Objectives: An estimated 150-200 million people worldwide are infected with hepatitis C. Only limited information about the epidemiology of Hepatitis C virus (HCV) infection is available. The aim of this study was to determine the prevalence of anti-HCV antibodies and the possible factors for transmission in the female population of a largely urban city, Islamabad, Pakistan.
Methods: A cross-sectional study was conducted from May to August 2006 in Islamabad. The city is divided into forty union councils. Five union councils were selected randomly and then, we randomly selected 252 female households (n = 252) of age ranges between 15-50 years who were able to read and write the self-administered questionnaires. Those with severe debilitating disease, physical or mental handicapped or those who did not give consent and known cases of HCV were excluded. The primary outcome variables were HCV seropositivity and factors as history of major surgical procedure, blood transfusion and intravenous drug use.
Results: The mean age of participants was 33.21 (9.95) years and HCV seropositivity prevalence was 62 (24.6%). Final forward stepwise multiple logistic regression showed blood transfusion [OR, 10.09; 95% CI: 1.95-52.25], dental procedure [OR, 5.38; 95% CI: 2.31-12.50] and dilation and curettage [OR, 3.86; 95% CI: 1.86-8.01] were significantly associated with HCV seropositivity.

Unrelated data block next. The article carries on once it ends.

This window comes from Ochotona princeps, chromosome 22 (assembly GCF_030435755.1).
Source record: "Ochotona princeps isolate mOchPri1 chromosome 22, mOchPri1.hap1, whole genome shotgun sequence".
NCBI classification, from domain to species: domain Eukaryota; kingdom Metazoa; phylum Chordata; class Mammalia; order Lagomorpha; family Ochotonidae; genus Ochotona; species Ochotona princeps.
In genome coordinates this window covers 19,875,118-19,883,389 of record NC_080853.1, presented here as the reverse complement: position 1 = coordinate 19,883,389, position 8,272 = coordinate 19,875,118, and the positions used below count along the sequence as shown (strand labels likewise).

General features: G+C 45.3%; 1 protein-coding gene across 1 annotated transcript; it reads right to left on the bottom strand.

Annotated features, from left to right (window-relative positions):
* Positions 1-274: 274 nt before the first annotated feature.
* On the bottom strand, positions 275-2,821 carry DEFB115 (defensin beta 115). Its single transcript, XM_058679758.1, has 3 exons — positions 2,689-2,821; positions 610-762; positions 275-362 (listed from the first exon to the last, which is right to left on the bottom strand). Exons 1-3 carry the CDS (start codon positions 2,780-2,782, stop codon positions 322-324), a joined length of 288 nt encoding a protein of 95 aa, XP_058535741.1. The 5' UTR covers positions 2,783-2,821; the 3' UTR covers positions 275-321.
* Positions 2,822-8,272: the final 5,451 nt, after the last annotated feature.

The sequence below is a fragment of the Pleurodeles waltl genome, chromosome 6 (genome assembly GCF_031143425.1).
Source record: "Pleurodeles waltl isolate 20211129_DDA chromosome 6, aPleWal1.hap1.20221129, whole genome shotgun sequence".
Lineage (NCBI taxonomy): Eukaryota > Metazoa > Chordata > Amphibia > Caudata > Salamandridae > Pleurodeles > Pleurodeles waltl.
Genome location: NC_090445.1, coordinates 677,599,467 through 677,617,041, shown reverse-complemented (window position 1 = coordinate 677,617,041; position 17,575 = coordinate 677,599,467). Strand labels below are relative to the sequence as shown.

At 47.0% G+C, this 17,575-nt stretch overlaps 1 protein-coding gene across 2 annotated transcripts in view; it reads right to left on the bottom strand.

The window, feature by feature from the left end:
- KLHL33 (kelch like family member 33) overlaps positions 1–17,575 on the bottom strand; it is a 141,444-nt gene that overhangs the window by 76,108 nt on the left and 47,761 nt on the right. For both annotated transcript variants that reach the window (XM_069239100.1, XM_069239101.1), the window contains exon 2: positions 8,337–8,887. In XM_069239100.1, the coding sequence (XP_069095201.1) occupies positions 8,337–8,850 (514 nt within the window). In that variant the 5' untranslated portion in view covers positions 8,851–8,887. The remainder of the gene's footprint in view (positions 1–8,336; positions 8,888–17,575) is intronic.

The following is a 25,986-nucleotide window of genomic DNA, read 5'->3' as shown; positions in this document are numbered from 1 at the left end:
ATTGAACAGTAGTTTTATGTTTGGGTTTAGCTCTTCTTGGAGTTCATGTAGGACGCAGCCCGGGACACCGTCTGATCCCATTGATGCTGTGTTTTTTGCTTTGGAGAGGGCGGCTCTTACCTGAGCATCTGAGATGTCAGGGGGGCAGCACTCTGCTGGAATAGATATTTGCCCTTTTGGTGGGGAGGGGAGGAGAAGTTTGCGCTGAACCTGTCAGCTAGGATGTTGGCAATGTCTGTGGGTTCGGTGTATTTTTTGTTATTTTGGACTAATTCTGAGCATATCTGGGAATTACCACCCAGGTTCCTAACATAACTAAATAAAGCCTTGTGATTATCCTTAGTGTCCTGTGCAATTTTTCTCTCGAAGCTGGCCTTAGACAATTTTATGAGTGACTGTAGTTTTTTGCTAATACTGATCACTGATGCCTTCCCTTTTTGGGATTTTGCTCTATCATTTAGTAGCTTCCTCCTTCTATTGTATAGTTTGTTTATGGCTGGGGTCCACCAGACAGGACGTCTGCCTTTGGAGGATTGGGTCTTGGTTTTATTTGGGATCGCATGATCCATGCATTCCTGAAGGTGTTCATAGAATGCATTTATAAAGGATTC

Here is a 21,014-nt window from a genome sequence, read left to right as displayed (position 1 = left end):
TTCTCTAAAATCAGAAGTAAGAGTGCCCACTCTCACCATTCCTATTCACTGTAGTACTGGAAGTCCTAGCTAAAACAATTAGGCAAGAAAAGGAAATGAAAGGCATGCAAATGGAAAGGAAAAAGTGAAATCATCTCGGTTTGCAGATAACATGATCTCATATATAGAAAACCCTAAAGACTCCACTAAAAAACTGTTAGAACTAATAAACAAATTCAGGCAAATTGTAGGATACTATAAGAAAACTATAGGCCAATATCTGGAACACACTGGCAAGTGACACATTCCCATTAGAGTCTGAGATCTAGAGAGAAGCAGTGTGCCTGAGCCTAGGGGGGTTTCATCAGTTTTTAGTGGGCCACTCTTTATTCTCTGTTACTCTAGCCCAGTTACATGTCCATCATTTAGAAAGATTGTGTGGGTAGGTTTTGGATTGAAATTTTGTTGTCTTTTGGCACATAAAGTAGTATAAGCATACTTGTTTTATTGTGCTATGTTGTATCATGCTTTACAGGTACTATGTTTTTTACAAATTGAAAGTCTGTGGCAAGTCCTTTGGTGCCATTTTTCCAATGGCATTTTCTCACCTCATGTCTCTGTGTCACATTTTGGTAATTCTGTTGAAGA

Conclusions: The study highlights the poor quality of care provided and a massive need to educate general population including patients as well as health professionals and allied health workers for controlling, combating and preventing the wild epidemic of HCV.
Keywords: Hepatitis C; Pakistan; Prevalence; Risk factors.